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Fresh Meat Reviews: Logan and Juliana

By Colin Noden on October 15, 2021

Apt613 is stoked to share a sneak peek of two performances at the Fresh Meat festival. Check out the reviews of Logan and Juliana, with time to spare to snag some tickets for showtimes this weekend!

Note: Apt613 was given permission to review two of the five plays being performed in this weekend’s Fresh Meat festival lineup.


Logan by Ludmylla Reis

Warning: You’re going to want to shout out suggestions or poke your neighbour during the wardrobe selection scene in Ludmylla Reis’s Logan. I’d say go for it.

Who knows what some fringe-style audience participation would do? It may be a director’s nightmare, but I saw that twinkle in Harley’s eye when they did that little pause after each wardrobe change.

Logan (Harley Wegner) is going for a job interview and wants to make a good impression, but also be true to themselves. They want a look that says it but doesn’t shout it. If you work in a clothing store, you’re probably groaning right now.

Harley’s shifting persona was swift and fluid as they changed from one outfit to another. It was a masterful display of Logan’s chimera nature, uncloaked by the stylistic messaging of the clothes. It makes you wonder who is hiding in the clothes walking by you every day. We see Logan wondering the same thing as they go through their closet of urban camouflage.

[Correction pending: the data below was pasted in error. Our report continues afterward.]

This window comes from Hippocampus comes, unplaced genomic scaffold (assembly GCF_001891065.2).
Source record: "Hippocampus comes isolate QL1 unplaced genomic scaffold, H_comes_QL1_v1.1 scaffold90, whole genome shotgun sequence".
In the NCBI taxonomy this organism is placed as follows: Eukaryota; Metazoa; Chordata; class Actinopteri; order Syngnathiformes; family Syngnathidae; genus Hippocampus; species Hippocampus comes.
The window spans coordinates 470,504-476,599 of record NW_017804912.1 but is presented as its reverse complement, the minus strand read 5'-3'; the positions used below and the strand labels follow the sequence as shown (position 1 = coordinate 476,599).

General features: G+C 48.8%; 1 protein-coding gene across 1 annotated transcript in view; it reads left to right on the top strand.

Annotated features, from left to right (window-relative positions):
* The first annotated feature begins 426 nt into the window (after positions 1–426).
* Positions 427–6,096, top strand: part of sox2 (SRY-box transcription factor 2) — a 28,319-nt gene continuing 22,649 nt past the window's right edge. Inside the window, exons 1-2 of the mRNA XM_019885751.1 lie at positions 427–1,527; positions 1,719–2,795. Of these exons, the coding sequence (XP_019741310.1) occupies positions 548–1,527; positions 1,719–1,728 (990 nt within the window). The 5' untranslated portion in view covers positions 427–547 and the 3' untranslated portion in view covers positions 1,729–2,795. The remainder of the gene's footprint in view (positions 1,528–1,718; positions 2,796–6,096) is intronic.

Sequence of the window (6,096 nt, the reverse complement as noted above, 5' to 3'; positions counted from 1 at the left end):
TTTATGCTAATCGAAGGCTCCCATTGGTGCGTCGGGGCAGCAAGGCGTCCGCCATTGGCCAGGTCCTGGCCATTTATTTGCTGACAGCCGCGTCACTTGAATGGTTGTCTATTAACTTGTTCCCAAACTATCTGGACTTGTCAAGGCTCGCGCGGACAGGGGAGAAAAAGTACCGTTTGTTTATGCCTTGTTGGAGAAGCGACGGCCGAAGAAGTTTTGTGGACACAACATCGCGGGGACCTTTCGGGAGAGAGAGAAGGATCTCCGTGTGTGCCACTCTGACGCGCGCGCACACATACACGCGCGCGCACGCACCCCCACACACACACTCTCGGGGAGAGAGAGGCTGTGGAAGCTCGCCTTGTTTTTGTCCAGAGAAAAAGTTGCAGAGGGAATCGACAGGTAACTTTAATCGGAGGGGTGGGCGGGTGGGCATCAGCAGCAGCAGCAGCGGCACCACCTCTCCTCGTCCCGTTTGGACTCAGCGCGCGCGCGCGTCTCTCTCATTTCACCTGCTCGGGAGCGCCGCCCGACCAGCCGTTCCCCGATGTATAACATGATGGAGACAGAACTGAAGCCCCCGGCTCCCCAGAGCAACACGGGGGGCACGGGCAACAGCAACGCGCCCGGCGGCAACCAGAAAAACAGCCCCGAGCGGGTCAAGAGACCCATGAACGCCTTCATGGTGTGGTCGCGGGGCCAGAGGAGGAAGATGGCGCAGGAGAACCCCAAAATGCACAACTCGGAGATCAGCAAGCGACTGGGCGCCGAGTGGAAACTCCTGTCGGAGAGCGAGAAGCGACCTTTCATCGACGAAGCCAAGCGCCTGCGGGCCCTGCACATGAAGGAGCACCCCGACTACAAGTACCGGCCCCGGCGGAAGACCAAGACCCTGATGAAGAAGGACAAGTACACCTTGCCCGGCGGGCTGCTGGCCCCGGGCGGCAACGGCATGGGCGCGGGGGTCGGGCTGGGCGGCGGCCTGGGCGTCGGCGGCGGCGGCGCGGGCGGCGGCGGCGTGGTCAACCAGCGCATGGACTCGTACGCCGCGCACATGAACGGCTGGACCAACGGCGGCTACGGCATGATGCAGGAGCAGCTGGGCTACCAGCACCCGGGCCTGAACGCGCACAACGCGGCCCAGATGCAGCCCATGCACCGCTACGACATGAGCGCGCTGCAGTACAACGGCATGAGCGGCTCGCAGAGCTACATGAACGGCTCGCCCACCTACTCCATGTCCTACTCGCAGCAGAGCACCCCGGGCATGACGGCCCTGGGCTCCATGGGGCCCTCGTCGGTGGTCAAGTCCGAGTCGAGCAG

This play gives us a peek into the issues and misunderstandings which affect people who live both inside and outside the colour book lines of life. Big issues are fine in theory but get difficult in the everyday routines of life. Empathy is easy with Logan. Who hasn’t built a cloth mountain before a big event? Logan’s goal of self-discovery and self reveal is inspiring and instructional.

Logan, the play, also contains inspiration and a literal instructional template which would make things easier for everyone. Inside and outside the lines or scribbled across the page of life.


Juliana by Cullen Elijah McGrail

Juliana poured gasoline on the nervous energy of the evening, setting the standard for the night. Opening night of this year’s Fresh Meat had it all, from raging insomniacs to an iconic Charlie Brown moment. It was a fun mix of puns, nuns, and cliches. All delivered in clever ways.

 

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The audience was in a receptive mood, and Juliana, the singing nun, delivered. Alli Harris as Juliana, the unfortunate nun, fed off that opening night energy. The play soon had a pantomime quality, where everybody is in the adventure together. The sillier the better.

I gather that I’m not supposed to spoil any plot surprises. I will say that Sister Juliana has run afoul of the fauna around her. She’s finally driven to her knees when confronted by her wronged accuser. Alli glides through all the transitions of mood. It would be easy to lose the balance of Juliana’s character and break the story’s immersive flow or sidestep into farce.

Alli Harris delivered a powerful performance, which unfortunately put pressure on playwright-performer Cullen Elijah McGrail. His performance in the final scene left me with an uncomfortable desire to laugh or ponder if there was an underlying coded moral. It’s great when both are intended, but it takes a strong performance to pull that off. But hey, he wrote this fun experience, so he deserves his kudos.


Logan and Juliana are playing at Arts Court Theatre (2 Daly Ave) from Oct. 14-16, 2021. It’s part of a five-show evening of short plays from 7:30-10 p.m. All shows aim at a 20-minute run time. In-person tickets costs $25, while Livestream tickets are “pick your price” from $5, $10, $20, or $50. Visit the Fresh Meat website for the full lineup, schedule, and COVID-19 safety information.